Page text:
A lamebrain comedy with a horrible, repulsive romance where we watch a sweet, hapless zookeeper (Kevin James) romance a shallow woman (Leslie Bibb) who dumped him years ago and wants him to change, despite the fact that he’s great at his job, loves what he does, an the animals love the big lug as well, so much so that the animals all take turns giving the guy mating advice. That doesn’t sound like a bad premise for a comedy, though James takes the admission that animals could always talk a little too in stride. Their advice typically amounts to stuff like “puff out your chest” and “pee on this tree.” The potential of the premise is dashed when the comedy usually takes one of two routes: 1) James being clumsy, or, 2) James being fat. Rarely will The Zookeeper stray from these two troughs of canned laughs. There’s a bizarre montage of product placement for T.G.I. Friday’s where James takes a gorilla out to the restaurant. There’s Rosario Dawson looking splendid as the Obvious Love Interest Who Will Not Materialize Until James Has to Chase Her Down to Stop Her From Leaving. And there are poop jokes. Oh, the poop jokes. At one point there was a studio bidding war over this screenplay, which has five names attached to the finished product. I can’t imagine the end result was worth fighting over when it’s so predictable, flat-footed, and unfunny. And why have animals singing over the end credits? Surely that little dash of CGI was an extra few million dollars that could have been spent wiser, like purchasing a different script.
Nate’s Grade: C-
Just Go With It (2011)
Loosely based off the 1969 film Cactus Flower, the title of the latest Adam Sandler comedy feels like a transparent plea from the screenwriters and Sandler. He plays a womanizing plastic surgeon that has bedded many women under the false pretenses of being married to horrible women. Now he’s in a dilly of a pickle because he has to convince the new hottie in his life (Brooklyn Decker, former swimsuit model, clearly chosen for her acting “talents”) that he is getting a divorce from his fake wife, played by his assistant (Jennifer Aniston). Her real-life kids become Sandler’s fake kids, and the whole lot goes along for a Hawaiian vacation. At various points characters will talk about how confusing the lies are becoming. I wish. Just Go with It doesn’t have the ambition to embrace its farcical premise, instead settling on rom-com gooeyness even though most of the characters are lying jerks. Sandler’s been tricking women into sleeping with him for decades, but we’re supposed to view him as a good guy? What’s the point of throwing in Nicole Kidman, of all people, as Aniston’s college nemesis if the film doesn’t do anything with the different pretenses? Things don’t get too complicated because the characters really only assume one identity and one story, blunting escalating comic mishap. While Sandler and Aniston have a surprisingly natural chemistry together, and some of the jokes are decent in conception, Just Go With It is a wearisome rom-com weighed down with false sentiment and kicks to the groin.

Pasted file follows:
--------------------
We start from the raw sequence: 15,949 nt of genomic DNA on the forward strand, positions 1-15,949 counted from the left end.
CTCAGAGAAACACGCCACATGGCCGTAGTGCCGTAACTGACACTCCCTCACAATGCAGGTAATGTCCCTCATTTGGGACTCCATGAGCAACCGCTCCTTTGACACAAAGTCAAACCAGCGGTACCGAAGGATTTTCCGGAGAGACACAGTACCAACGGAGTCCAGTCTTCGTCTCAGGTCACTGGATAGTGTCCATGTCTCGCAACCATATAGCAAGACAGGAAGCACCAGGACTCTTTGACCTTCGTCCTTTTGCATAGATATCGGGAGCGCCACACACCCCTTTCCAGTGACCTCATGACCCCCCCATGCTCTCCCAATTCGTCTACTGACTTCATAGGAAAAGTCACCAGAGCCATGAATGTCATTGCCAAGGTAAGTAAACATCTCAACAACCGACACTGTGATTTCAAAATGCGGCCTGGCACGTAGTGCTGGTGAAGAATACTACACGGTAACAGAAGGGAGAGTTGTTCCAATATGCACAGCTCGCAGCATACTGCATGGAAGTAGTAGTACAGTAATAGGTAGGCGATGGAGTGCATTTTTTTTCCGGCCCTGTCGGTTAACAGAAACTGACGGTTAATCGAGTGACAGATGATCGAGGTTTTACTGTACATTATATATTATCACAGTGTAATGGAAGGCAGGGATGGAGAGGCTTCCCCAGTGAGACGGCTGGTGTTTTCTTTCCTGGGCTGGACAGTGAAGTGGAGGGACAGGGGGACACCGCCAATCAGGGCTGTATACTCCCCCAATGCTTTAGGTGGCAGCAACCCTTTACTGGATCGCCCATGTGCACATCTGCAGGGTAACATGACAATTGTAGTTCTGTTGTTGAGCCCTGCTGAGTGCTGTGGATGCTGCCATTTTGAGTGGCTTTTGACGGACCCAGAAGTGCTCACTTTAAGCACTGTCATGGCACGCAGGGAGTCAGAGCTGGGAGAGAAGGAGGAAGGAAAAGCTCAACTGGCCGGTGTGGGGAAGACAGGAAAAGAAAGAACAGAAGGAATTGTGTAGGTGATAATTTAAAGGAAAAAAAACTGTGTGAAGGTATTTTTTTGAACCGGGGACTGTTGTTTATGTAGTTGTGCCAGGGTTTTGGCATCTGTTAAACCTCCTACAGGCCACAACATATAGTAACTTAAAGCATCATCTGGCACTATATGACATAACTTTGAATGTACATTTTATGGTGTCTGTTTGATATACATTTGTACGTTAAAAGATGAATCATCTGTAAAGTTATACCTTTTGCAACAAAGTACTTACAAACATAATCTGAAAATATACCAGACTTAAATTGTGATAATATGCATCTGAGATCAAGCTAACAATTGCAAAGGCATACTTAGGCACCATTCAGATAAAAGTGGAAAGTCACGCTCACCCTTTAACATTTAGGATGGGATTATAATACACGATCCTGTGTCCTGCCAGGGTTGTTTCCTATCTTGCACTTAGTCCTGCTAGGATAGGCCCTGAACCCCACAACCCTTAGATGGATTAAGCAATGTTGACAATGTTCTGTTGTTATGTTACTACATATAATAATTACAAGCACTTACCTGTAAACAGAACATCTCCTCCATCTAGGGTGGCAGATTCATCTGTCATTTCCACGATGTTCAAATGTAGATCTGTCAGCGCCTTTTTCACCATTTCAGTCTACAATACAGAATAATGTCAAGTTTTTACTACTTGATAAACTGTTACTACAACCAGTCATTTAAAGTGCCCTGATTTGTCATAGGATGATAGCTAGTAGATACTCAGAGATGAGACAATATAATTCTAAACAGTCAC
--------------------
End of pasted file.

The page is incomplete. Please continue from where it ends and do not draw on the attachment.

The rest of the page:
Nate’s Grade: C-
Grown Ups (2010)
Adam Sandler keeps his friends from the unemployment line with this lowbrow, middle-aged themed, yet still entirely juvenile, comedy, Grown Ups. The movie is really a giant fetid waste of potential. It’s Sandler and his old Saturday Night Live buddies (David Spade, Rob Schneider, Chris Rock, and Kevin James obviously filling the Chris Farley spot) chumming it up and decrying the foibles of being 40. They don’t get the kids today, nostalgically reflect on their summer camp days, and try to recreate some of that old magic with a combined family get-together. Each man falls into a rigid type and will learn some half-hearted, disingenuous form of a life lesson by film’s end. The entire dimwitted plot is as stunted as the male characters. These guys just pal around and it’s termed a movie. The female characters are all one-note: figures of lust, saintly significant others who never get to be in on the joke, shrews, or Schneider’s older wife who is a constant butt of some mean-spirited jokes. The actors do have an amiable chemistry that allows the film to coast for some time before the whole affair just becomes wearisome. These guys have played these types for many many movies, and so everyone just operates on autopilot. The heavy slapstick momentarily distracts from the truth that Grown Ups is an unfunny, crass attempt by Sandler to get audiences to pay for his class reunion. The fact that this junk won the Best Comedy Award from the People’s Choice Awards illustrates the limitations of democracy.
Nate’s Grade: D+
You must be logged in to post a comment.